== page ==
Texas Governor Rick Perry has vetoed a bill that would make it illegal to send or read text messages while behind the wheel.
In fact, this was only one of 23 bills that were vetoed by Governor Perry on June 17, 2011. While lawmakers had approved the anti-texting bill in May, Perry said that it was an “overreach” and that it was a “government effort to micromanage the behavior of adults.”
The bill had been encouraged by former House speaker Tom Craddick, who called it an important public safety measure. On the House floor, though, the bill was rather controversial, sparking tremendous arguments over whether or not the legislation would lead to criminalizing a driver simply because that individual had received a text message while behind the wheel.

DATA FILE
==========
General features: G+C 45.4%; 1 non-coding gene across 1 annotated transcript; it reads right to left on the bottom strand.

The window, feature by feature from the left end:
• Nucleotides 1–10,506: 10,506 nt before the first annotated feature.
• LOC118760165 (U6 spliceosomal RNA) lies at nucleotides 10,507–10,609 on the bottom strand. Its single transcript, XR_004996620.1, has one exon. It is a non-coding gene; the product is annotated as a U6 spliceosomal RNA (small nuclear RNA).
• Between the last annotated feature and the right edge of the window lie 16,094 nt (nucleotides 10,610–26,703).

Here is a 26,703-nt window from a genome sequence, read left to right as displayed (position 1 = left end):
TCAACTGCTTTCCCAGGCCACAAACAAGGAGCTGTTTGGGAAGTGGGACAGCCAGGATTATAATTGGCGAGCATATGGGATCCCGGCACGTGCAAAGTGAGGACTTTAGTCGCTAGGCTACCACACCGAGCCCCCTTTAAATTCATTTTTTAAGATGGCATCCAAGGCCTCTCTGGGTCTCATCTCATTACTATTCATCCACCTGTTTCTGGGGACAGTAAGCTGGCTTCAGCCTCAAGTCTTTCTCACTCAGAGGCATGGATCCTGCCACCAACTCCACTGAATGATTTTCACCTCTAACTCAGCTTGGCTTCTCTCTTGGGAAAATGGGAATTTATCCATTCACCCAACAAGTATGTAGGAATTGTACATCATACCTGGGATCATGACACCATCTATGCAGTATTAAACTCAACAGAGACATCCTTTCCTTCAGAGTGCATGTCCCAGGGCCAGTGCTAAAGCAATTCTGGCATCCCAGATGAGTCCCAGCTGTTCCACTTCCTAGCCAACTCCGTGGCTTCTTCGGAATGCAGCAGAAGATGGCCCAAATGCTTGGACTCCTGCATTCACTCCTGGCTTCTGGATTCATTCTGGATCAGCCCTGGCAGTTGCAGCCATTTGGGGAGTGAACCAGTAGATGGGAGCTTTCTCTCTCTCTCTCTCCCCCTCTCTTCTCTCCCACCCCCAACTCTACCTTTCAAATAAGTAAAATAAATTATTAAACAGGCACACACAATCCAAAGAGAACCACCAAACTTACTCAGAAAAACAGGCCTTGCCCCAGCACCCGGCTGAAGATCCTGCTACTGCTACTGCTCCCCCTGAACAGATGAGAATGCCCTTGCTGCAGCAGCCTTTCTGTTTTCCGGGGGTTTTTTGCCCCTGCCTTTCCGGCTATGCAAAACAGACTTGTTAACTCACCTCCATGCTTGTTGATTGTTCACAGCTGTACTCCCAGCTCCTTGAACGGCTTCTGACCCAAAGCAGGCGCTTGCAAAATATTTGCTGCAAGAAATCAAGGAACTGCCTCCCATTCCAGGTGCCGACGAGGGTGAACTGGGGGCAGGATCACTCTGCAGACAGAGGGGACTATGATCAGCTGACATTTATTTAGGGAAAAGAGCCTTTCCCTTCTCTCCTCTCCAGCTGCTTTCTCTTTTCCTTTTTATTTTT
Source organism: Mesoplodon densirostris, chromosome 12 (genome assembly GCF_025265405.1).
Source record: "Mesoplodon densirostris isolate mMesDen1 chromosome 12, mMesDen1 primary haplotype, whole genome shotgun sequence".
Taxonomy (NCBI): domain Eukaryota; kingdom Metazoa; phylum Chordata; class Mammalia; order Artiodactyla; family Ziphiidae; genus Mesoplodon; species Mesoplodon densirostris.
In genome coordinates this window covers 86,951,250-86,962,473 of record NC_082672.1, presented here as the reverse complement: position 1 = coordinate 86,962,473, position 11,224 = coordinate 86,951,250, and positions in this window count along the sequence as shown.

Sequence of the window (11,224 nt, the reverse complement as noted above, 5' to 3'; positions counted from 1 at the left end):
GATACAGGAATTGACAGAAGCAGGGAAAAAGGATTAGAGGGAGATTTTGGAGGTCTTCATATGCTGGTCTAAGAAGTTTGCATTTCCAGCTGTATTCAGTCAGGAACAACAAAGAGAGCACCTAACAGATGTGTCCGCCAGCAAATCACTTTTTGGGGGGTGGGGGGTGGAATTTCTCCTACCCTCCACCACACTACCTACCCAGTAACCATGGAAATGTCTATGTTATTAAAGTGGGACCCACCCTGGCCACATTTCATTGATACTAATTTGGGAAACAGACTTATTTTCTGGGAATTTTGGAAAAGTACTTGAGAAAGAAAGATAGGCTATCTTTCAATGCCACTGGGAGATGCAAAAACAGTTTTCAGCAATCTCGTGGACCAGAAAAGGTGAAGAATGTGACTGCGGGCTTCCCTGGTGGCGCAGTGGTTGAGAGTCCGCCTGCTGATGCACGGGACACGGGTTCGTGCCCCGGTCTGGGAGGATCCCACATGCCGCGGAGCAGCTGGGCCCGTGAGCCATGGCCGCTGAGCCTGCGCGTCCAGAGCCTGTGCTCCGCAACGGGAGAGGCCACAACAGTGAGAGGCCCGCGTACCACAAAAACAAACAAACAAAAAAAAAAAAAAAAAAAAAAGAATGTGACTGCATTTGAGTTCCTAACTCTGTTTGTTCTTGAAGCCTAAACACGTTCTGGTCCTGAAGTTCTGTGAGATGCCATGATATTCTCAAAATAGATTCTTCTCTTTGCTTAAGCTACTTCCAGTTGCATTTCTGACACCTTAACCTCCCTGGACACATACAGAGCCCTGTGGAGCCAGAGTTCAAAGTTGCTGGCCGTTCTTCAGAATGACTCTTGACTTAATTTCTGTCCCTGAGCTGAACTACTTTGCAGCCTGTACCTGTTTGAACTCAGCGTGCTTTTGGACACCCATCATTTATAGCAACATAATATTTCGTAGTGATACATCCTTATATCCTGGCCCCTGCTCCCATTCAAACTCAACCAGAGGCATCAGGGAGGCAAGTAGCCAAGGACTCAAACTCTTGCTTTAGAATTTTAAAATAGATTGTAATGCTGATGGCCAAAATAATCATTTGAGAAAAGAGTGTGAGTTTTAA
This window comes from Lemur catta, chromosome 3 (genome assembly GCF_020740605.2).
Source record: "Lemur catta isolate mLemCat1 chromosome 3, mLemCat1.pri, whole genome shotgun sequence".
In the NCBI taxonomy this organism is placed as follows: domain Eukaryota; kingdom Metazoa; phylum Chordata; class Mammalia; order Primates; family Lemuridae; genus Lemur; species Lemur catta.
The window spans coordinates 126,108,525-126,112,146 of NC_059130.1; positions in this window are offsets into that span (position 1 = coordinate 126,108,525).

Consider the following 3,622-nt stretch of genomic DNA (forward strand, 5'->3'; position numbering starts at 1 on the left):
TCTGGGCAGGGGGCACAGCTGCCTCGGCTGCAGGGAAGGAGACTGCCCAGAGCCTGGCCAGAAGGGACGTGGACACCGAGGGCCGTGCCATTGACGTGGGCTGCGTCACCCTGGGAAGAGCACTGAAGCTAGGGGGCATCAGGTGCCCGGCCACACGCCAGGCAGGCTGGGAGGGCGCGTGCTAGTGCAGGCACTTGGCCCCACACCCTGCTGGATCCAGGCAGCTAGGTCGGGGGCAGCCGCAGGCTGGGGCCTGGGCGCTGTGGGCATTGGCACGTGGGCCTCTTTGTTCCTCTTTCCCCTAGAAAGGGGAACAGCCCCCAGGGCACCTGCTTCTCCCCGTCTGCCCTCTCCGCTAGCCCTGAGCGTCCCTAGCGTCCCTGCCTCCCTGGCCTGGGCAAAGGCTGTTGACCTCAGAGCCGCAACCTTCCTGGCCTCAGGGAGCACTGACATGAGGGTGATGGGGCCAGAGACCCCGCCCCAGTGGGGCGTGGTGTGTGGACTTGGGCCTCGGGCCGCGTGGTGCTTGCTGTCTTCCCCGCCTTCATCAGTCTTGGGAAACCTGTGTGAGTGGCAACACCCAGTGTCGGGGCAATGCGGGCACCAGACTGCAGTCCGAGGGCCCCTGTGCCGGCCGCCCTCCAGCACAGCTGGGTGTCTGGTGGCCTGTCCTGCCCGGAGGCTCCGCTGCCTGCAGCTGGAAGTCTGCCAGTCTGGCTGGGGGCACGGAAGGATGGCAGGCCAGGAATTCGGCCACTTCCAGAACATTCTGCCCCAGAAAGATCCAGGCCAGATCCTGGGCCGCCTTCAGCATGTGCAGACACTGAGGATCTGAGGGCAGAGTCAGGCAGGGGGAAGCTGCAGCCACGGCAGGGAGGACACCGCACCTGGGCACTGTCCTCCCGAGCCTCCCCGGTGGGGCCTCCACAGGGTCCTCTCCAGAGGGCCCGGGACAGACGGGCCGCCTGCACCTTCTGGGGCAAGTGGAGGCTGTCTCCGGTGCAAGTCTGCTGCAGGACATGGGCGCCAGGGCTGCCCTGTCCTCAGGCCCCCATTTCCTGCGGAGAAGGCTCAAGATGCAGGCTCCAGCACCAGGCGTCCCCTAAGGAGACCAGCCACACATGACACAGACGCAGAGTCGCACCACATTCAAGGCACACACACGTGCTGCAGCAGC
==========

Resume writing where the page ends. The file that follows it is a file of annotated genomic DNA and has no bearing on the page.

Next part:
At least 30 states in the country have already passed laws that forbid the receipt and sending of texts while driving, and within Texas, both El Paso and San Antonio have enacted their own bans.
Perry’s veto statement said that “The keys to dissuading drivers of all ages from texting while driving are information and education.” As an alternative to the law, Perry stated that he recommends that the public received more education regarding the issue of safe driving behaviors by way of public service advertisements and announcements, and driver’s education courses.
Perry is known for his record setting number of vetoes by a Texas government – a recognition that he received in 2000 when he vetoed 83 different bills. In fact, on June 17, 2001, the last day of bill consideration, Perry shot down so many bills that the day was labeled the “Father’s Day Massacre” by politics experts.